I'm from Crownpoint, New Mexico and have been sent out to see the world by the students of Crownpoint Elementary School. Crownpoint is part of the Navajo Nation. Before I met Beth, I had traveled to Massachusetts and Georgia.
I am learning that the world is really small. When I was in Georgia, Beth was wading through massive flooding in nearby Charleston, South Carolina. She says traveling over forty hours from her hut to the Holy City was worth it as she saw over twenty of her closest friends and was there for her friend Sara's wedding. I'm not sure I would be good at wading through that flooding though, as I'm less than a foot tall!
While I traveled from Georgia to New England, Beth visited her father and grandfather in Newport. Then, it was the New Hampshire and Maine area for time with more family. Apparently even though she has bunches of friends in New England, she used all her time for family...well, family and me!
We went to Wells Beach to see the Atlantic Ocean. It was so big and blue! As we traveled, I got to see the beautiful colors that leaves in New England become in the fall-reds, yellows, and oranges! They don't do that back home!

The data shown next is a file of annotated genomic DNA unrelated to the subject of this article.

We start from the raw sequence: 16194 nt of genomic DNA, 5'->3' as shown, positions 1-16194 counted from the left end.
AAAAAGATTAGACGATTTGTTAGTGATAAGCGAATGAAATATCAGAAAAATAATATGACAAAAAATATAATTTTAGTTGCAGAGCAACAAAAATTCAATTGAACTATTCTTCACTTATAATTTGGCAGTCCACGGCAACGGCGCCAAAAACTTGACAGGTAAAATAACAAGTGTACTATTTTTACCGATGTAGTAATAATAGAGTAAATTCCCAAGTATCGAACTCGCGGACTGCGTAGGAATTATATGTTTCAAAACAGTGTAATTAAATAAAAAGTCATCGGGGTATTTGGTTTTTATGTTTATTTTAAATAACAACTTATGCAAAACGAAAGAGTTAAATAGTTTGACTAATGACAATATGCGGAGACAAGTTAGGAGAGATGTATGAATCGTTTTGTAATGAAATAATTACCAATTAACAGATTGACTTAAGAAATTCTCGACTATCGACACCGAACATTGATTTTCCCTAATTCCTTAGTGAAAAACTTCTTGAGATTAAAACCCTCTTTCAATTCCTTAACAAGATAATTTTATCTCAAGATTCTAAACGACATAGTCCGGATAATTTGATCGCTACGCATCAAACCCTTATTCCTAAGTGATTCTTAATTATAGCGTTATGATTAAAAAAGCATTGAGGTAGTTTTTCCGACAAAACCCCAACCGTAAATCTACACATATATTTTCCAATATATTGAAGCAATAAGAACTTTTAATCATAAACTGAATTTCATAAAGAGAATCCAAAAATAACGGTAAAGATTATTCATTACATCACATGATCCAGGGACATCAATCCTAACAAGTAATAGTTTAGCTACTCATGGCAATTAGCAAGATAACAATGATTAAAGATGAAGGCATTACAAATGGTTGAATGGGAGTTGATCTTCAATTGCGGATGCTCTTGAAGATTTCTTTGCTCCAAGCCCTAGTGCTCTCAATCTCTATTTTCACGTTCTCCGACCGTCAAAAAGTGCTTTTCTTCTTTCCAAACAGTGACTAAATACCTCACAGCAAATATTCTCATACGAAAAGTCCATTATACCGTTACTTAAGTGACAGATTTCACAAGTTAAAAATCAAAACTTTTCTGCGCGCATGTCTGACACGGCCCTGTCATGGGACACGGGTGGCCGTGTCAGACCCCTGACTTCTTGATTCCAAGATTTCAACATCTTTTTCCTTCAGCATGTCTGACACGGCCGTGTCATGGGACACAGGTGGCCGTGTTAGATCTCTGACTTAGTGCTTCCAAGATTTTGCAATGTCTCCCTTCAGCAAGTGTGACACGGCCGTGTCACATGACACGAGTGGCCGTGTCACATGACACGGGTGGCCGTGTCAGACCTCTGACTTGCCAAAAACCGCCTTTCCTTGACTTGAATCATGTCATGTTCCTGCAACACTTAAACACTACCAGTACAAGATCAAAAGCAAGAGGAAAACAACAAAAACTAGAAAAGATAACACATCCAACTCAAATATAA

Soon, we said goodbye to Beth's family and were at Boston Logan Airport where I got to taste my first Dunkin Donuts coffee while we waited to start the first of three flights to Lesotho-where Beth lives now.
I slept through most of the flights, even the fifteen hour one! At each airport, the bag I was relaxing in got searched. At first I thought it was my fault but at JFK airport the TSA rep said the smelly candles next to me looked suspicious.
|15 hours on a large plane and still smiling!|
Lesotho is a lot different than New England. The first few days we were in the capital city, Maseru, and spent a lot of time in the Peace Corps office. Finally, we left for Beth's village. Her village has about 500 families. Like my own community, it is about an hour to get to a real grocery store, but there are a few tiny shops in case people are unable to make the trip. Since most people do not have cars, that is probably important!
Lesotho looks a bit like home, which makes me a little homesick. There are even people keeping goats and sheep, just like the elders back home do.
I'll write another blog post about our adventures together in Beth's village before I hit the post office to fly on toward my next destination!
|I'm glad this isn't the same Atlantic Ocean I saw in Wells.|
This is from when Beth was in Charleston.
|Beth with her sister, cousin, and cousin's son in Wells.|
|Oops, I forgot to put this up above. When Beth was in Maine,|
she became a godmother, again! That's her new goddaughter
in her arms!